Not long ago I was in Orlando at a company conference when I got a phone call from a very nice gentleman at McNally Jackson, one of my favorite bookstores. My copy of Boneshaker had arrived and was waiting for me when I got back to NYC. Hooray!
No, not my forthcoming first novel, in which a young girl battles the demonic forces of a traveling medicine show with the help of, among other things, an antique bicycle. I’m talking about Cherie Priest’s novel of the same name, which broke my heart when I first heard about it, despite the fact that the second I read the description I was immediately dying to read it. (Here’s Cory Doctorow’s review on BoingBoing: http://www.boingboing.net/2009/09/29/boneshaker-cherie-pr.html.) Well, last weekend, I finished reading it. This much I’ve already said on Twitter and Facebook: if I gotta share a title, this is the book I want to share with.
I’m a newbie novelist. Of course I hated the idea that my baby, my firstborn, after a long and painful title change process, had to share. I first learned about Ms. Priest’s book when I wrote a post about the agony of finding the perfect title (it’s here, for anybody who’s interested: http://community.livejournal.com/enchantedinkpot/21833.html). The first comment was a concerned poster wanting to be sure I was aware that the new, perfect title I’d changed mine to was a duplicate. I was, needless to say, not aware. But it turned out my publisher was, and Clarion had decided that, for a number of reasons, the duplication was a non-issue. My book’s for ages 10 and up; Ms. Priest’s is for adults. Her boneshaker’s a drill, mine’s a bicycle. Mine’s coming out six months later, and in a different format. No biggie, basically. Which makes me happy, because, as I said, I just finished reading BONESHAKER, and it’s so very good. If you like zombies, airships, Seattle, or maniacal inventors, you should really go pick this book up right now. Love steampunk? Love horror? This book is for you.
In Cherie Priest’s imagined Seattle, it’s 1879 and the Civil War is stretching on, and most of the city has been enclosed in a wall to hold in the disastrous effects of a blight gas loosed by the Boneshaker of the title. (Sixteen years ago, Leviticus Blue built and tested the Boneshaker, which was intended to expedite mining in the Klondike. Instead, it tore through the underpinnings of the city, releasing the Blight, which turns those who breathe it into flesh-eating undead “rotters.”) Ezekiel Wilkes, son of Leviticus Blue, is desperate to redeem the memory of his father, and finds a way into the enclosed city to search for something to prove Levi wasn’t the monster history has made of him. His mother, Briar, goes in after him when she discovers him missing. What follows are spectacular and deadly hijinks in a nightmarish landscape peopled not only with zombies but those who have, for one reason or another, chosen to make the deadly heart of Seattle their home. It’s a tremendous adventure (it’s going to make an insane film for somebody—I’m looking at you, Terry Gilliam; get cracking) but what I love best about it is the city Ms. Priest has built on the historically mutated bones of her hometown. Cities are and always will be my favorite characters, and although both Briar and Ezekiel are wonderful, it’s the scrappy survivor that is blighted Seattle that the author brings most vividly to life: a place that is at once hellish and awesome. This city is the perfect embodiment of Freud’s uncanny: homely and unknowable all at the same time.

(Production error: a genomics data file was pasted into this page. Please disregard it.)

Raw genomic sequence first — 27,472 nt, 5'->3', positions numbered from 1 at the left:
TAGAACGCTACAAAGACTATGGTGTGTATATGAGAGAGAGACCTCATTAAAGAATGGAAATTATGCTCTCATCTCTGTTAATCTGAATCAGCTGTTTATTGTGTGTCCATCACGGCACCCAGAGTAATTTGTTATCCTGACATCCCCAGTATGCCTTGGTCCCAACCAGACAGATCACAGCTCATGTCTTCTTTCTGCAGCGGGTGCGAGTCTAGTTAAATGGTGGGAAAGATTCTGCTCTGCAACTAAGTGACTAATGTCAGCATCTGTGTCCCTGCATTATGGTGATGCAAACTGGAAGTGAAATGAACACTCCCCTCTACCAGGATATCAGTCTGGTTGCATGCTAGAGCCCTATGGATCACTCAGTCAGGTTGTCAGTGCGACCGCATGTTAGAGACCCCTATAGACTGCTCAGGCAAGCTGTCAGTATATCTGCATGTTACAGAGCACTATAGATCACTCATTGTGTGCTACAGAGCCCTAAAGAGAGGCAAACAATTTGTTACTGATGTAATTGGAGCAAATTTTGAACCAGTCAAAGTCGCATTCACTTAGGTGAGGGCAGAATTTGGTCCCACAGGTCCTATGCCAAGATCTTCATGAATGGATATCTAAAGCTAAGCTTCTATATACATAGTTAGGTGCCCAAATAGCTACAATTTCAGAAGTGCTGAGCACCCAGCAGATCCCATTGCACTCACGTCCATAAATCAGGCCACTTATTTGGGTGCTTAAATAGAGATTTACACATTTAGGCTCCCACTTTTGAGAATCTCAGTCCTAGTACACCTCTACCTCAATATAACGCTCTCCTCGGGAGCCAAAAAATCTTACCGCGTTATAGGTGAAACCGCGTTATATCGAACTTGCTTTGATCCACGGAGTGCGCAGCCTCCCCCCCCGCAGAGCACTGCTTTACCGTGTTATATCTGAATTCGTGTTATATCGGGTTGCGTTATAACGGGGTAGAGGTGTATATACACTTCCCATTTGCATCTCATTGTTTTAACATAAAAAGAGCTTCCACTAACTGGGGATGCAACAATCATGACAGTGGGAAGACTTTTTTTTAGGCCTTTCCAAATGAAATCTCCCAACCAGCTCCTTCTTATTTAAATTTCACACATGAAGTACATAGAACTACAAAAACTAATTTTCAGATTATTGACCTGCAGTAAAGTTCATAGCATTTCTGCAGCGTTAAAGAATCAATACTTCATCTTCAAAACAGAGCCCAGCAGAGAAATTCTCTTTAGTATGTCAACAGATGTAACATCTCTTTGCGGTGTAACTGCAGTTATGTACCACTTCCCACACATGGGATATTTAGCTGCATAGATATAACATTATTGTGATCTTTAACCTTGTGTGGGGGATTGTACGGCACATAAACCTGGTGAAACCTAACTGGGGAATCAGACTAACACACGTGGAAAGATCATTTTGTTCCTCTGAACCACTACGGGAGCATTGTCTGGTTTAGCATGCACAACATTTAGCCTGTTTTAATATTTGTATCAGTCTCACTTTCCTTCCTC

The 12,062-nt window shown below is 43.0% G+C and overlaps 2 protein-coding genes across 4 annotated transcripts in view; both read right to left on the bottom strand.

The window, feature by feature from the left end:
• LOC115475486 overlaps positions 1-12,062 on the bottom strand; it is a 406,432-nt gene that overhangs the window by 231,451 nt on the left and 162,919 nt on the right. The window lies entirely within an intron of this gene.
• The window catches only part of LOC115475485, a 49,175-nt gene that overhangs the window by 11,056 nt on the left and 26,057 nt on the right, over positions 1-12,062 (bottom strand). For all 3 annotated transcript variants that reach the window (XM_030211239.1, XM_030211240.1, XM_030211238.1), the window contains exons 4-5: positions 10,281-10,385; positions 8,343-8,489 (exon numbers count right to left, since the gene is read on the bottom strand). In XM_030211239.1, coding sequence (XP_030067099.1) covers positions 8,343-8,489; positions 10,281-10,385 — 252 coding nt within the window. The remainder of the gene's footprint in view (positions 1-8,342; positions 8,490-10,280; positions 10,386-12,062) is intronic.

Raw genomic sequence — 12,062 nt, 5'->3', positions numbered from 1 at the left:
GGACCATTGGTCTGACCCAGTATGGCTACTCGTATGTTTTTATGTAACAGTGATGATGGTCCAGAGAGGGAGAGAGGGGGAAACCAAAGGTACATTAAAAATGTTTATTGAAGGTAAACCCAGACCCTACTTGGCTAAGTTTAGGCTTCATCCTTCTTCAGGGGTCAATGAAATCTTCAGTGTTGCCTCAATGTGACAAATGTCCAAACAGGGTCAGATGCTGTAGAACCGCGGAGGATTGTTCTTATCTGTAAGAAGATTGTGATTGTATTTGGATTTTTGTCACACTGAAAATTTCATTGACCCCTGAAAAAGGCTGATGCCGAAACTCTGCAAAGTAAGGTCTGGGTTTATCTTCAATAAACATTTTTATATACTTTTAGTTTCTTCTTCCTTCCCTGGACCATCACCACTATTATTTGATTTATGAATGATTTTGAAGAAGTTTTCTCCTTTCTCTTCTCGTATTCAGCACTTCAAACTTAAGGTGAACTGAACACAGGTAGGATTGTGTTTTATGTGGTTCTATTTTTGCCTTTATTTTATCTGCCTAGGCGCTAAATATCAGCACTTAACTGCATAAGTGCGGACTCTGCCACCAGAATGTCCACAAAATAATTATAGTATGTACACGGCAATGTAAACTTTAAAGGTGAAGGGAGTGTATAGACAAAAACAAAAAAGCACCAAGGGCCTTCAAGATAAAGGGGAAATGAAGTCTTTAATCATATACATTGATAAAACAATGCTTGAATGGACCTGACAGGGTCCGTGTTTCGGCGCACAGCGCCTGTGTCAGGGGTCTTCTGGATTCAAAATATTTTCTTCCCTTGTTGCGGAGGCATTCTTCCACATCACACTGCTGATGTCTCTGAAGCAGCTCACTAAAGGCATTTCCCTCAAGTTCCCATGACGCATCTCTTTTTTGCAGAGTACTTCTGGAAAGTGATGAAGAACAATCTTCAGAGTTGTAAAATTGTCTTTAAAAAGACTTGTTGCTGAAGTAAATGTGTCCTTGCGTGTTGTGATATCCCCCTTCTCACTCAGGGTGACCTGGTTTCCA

So anyway, I recommend it. Highly. Go get it, why don’t you? And since you might have to order it, why not go ahead and order both Boneshakers? Just make sure you have Amazon or whoever send them separately. My book you’ve got to wait until May for, but Cherie Priest’s zombie phantasmagoria is out now. It’ll at least get you through October. Then you’ll only have four months to wait for mine.